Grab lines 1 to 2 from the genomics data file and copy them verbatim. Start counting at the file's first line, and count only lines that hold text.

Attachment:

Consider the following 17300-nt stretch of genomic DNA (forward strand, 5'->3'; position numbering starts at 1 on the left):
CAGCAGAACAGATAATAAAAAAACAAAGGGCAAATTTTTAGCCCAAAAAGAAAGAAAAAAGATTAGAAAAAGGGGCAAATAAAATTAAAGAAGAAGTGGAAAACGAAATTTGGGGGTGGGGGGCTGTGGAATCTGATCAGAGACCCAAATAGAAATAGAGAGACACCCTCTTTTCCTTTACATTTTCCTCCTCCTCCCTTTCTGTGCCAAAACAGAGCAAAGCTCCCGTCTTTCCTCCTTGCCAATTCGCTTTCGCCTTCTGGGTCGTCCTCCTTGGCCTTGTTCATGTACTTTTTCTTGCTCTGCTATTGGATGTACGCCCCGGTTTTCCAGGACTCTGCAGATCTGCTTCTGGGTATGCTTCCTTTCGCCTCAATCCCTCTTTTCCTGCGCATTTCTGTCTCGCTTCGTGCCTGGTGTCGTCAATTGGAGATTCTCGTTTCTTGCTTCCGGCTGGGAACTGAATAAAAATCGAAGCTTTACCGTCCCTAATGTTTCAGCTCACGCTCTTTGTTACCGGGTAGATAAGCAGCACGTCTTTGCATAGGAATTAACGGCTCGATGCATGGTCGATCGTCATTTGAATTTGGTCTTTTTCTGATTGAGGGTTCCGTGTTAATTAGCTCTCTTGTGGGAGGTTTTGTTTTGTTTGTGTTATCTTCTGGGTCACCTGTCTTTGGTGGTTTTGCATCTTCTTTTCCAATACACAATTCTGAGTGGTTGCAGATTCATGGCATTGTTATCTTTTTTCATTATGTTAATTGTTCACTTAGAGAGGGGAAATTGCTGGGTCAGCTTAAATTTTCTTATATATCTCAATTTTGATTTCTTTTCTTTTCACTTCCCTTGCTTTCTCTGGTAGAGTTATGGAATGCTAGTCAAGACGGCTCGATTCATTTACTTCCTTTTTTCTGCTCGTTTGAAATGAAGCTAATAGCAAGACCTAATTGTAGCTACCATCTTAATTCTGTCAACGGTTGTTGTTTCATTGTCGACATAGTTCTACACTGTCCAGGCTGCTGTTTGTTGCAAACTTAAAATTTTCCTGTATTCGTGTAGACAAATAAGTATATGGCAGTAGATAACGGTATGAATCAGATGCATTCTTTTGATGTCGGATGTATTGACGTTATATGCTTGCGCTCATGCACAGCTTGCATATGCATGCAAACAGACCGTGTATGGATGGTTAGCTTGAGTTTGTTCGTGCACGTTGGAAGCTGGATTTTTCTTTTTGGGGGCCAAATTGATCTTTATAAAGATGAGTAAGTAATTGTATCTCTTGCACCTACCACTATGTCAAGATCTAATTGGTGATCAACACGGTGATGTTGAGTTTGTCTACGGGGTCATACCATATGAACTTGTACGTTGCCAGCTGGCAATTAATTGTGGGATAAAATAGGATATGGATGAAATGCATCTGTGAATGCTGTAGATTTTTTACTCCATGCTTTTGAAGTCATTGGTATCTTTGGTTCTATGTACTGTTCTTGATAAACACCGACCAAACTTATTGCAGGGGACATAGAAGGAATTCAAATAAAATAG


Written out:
Consider the following 17300-nt stretch of genomic DNA (forward strand, 5'->3'; position numbering starts at 1 on the left):
CAGCAGAACAGATAATAAAAAAACAAAGGGCAAATTTTTAGCCCAAAAAGAAAGAAAAAAGATTAGAAAAAGGGGCAAATAAAATTAAAGAAGAAGTGGAAAACGAAATTTGGGGGTGGGGGGCTGTGGAATCTGATCAGAGACCCAAATAGAAATAGAGAGACACCCTCTTTTCCTTTACATTTTCCTCCTCCTCCCTTTCTGTGCCAAAACAGAGCAAAGCTCCCGTCTTTCCTCCTTGCCAATTCGCTTTCGCCTTCTGGGTCGTCCTCCTTGGCCTTGTTCATGTACTTTTTCTTGCTCTGCTATTGGATGTACGCCCCGGTTTTCCAGGACTCTGCAGATCTGCTTCTGGGTATGCTTCCTTTCGCCTCAATCCCTCTTTTCCTGCGCATTTCTGTCTCGCTTCGTGCCTGGTGTCGTCAATTGGAGATTCTCGTTTCTTGCTTCCGGCTGGGAACTGAATAAAAATCGAAGCTTTACCGTCCCTAATGTTTCAGCTCACGCTCTTTGTTACCGGGTAGATAAGCAGCACGTCTTTGCATAGGAATTAACGGCTCGATGCATGGTCGATCGTCATTTGAATTTGGTCTTTTTCTGATTGAGGGTTCCGTGTTAATTAGCTCTCTTGTGGGAGGTTTTGTTTTGTTTGTGTTATCTTCTGGGTCACCTGTCTTTGGTGGTTTTGCATCTTCTTTTCCAATACACAATTCTGAGTGGTTGCAGATTCATGGCATTGTTATCTTTTTTCATTATGTTAATTGTTCACTTAGAGAGGGGAAATTGCTGGGTCAGCTTAAATTTTCTTATATATCTCAATTTTGATTTCTTTTCTTTTCACTTCCCTTGCTTTCTCTGGTAGAGTTATGGAATGCTAGTCAAGACGGCTCGATTCATTTACTTCCTTTTTTCTGCTCGTTTGAAATGAAGCTAATAGCAAGACCTAATTGTAGCTACCATCTTAATTCTGTCAACGGTTGTTGTTTCATTGTCGACATAGTTCTACACTGTCCAGGCTGCTGTTTGTTGCAAACTTAAAATTTTCCTGTATTCGTGTAGACAAATAAGTATATGGCAGTAGATAACGGTATGAATCAGATGCATTCTTTTGATGTCGGATGTATTGACGTTATATGCTTGCGCTCATGCACAGCTTGCATATGCATGCAAACAGACCGTGTATGGATGGTTAGCTTGAGTTTGTTCGTGCACGTTGGAAGCTGGATTTTTCTTTTTGGGGGCCAAATTGATCTTTATAAAGATGAGTAAGTAATTGTATCTCTTGCACCTACCACTATGTCAAGATCTAATTGGTGATCAACACGGTGATGTTGAGTTTGTCTACGGGGTCATACCATATGAACTTGTACGTTGCCAGCTGGCAATTAATTGTGGGATAAAATAGGATATGGATGAAATGCATCTGTGAATGCTGTAGATTTTTTACTCCATGCTTTTGAAGTCATTGGTATCTTTGGTTCTATGTACTGTTCTTGATAAACACCGACCAAACTTATTGCAGGGGACATAGAAGGAATTCAAATAAAATAG